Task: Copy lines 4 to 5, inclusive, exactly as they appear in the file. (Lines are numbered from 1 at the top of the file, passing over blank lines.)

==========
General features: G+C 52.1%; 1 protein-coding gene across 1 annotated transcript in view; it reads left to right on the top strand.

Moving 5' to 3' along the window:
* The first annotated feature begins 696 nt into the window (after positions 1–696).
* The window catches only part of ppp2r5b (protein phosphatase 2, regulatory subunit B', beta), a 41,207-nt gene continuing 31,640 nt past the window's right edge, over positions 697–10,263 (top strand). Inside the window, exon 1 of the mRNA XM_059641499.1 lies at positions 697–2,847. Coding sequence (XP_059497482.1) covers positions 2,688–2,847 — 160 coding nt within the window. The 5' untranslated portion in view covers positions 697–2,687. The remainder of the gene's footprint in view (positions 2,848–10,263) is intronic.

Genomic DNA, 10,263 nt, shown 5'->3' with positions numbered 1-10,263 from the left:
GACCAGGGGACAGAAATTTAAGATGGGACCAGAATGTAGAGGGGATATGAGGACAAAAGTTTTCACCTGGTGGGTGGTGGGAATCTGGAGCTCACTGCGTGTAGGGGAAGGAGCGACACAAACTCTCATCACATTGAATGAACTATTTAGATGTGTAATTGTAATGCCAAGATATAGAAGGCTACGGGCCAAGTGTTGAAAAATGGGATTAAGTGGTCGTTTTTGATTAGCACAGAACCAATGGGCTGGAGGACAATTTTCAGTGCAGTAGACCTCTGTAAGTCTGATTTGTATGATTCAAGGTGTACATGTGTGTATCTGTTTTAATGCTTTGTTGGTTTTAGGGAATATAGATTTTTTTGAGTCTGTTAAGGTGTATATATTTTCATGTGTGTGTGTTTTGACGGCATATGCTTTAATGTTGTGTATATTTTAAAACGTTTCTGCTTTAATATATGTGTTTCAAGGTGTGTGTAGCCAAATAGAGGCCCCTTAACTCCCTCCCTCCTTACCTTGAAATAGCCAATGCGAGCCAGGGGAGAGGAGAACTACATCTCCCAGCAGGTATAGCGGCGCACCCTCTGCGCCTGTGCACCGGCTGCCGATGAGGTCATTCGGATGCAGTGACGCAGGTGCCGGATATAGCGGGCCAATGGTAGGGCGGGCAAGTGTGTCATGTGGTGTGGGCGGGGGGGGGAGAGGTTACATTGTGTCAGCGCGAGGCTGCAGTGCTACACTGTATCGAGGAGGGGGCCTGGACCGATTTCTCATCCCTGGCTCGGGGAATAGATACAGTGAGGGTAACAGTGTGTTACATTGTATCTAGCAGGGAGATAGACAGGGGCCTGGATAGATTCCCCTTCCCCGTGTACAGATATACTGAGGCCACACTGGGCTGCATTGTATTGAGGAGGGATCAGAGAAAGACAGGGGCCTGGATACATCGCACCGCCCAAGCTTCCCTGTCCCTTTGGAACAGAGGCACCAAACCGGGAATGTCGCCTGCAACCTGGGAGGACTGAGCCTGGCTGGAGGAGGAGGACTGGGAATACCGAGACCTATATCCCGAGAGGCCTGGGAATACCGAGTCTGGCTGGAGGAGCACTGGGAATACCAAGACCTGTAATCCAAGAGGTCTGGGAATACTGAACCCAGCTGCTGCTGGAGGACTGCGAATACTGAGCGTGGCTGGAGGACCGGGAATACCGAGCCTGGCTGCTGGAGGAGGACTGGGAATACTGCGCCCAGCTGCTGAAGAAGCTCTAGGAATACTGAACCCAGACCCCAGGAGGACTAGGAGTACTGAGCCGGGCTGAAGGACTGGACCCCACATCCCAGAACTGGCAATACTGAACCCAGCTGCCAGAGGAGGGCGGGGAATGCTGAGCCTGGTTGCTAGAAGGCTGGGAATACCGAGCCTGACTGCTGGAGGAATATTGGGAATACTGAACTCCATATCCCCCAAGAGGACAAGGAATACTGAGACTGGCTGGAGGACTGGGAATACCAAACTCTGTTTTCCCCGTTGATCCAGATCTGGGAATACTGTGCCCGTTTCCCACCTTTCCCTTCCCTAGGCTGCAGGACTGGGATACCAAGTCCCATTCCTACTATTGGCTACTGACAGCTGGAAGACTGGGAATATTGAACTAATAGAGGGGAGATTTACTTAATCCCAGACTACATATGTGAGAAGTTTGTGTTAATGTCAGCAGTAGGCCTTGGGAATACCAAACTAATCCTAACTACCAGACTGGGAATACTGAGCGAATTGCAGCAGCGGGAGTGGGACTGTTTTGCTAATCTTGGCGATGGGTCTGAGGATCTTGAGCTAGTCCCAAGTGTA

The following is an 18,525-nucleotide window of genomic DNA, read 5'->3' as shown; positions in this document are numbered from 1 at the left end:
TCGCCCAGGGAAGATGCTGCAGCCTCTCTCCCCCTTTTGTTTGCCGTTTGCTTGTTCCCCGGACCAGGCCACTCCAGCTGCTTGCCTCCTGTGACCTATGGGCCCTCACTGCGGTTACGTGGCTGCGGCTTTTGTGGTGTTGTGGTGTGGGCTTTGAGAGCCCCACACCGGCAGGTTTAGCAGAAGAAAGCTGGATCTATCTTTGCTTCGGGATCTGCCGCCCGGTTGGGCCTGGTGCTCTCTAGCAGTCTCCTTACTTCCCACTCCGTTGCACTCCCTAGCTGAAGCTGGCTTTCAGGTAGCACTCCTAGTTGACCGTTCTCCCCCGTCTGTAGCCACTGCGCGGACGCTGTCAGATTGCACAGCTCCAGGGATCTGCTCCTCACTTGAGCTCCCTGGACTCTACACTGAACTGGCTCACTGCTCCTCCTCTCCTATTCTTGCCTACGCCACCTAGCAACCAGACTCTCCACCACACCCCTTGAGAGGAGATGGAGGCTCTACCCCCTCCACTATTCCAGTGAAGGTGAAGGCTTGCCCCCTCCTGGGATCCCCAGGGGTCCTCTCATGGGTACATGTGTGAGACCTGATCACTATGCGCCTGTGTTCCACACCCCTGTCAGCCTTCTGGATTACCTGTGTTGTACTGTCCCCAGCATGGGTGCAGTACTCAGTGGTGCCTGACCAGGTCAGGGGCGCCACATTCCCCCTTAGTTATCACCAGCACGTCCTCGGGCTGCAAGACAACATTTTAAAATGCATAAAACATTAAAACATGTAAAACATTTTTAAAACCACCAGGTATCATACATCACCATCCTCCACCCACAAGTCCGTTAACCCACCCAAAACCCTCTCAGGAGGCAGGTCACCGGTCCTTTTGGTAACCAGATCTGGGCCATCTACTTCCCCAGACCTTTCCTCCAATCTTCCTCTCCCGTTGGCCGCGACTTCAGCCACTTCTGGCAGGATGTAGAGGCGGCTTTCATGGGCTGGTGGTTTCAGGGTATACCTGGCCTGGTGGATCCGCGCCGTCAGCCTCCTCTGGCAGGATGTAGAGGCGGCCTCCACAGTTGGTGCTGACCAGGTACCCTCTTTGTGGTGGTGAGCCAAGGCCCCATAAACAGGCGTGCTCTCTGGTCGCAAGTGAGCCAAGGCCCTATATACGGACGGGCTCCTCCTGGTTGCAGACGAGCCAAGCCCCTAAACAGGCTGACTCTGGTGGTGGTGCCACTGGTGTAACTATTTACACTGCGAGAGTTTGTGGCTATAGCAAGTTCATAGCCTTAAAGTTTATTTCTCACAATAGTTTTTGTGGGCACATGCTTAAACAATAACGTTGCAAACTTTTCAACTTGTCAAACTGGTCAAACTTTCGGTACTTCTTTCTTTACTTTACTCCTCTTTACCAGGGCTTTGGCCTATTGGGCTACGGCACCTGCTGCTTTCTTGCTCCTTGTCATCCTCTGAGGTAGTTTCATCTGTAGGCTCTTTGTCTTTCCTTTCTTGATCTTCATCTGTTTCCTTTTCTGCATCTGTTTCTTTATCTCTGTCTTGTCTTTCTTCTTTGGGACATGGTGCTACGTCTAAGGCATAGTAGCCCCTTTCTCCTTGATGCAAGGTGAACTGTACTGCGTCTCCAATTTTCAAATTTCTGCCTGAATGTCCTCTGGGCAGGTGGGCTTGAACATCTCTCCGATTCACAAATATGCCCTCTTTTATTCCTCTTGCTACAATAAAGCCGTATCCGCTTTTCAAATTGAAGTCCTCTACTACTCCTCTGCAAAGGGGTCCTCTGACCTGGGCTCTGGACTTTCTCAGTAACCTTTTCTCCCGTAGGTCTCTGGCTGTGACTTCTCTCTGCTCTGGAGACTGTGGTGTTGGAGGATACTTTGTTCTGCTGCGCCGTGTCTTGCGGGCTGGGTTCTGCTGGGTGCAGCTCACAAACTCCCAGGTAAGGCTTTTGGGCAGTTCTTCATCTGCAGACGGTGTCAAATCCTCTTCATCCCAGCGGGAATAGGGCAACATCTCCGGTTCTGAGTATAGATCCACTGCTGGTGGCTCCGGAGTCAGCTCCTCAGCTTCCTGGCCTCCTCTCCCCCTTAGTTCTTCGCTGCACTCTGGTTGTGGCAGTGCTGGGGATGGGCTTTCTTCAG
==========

* The window catches only part of ppp2r5b (protein phosphatase 2, regulatory subunit B', beta), a 41,207-nt gene continuing 31,640 nt past the window's right edge, over positions 697–10,263 (top strand). Inside the window, exon 1 of the mRNA XM_059641499.1 lies at positions 697–2,847. Coding sequence (XP_059497482.1) covers positions 2,688–2,847 — 160 coding nt within the window. The 5' untranslated portion in view covers positions 697–2,687. The remainder of the gene's footprint in view (positions 2,848–10,263) is intronic.

Genomic DNA, 10,263 nt, shown 5'->3' with positions numbered 1-10,263 from the left: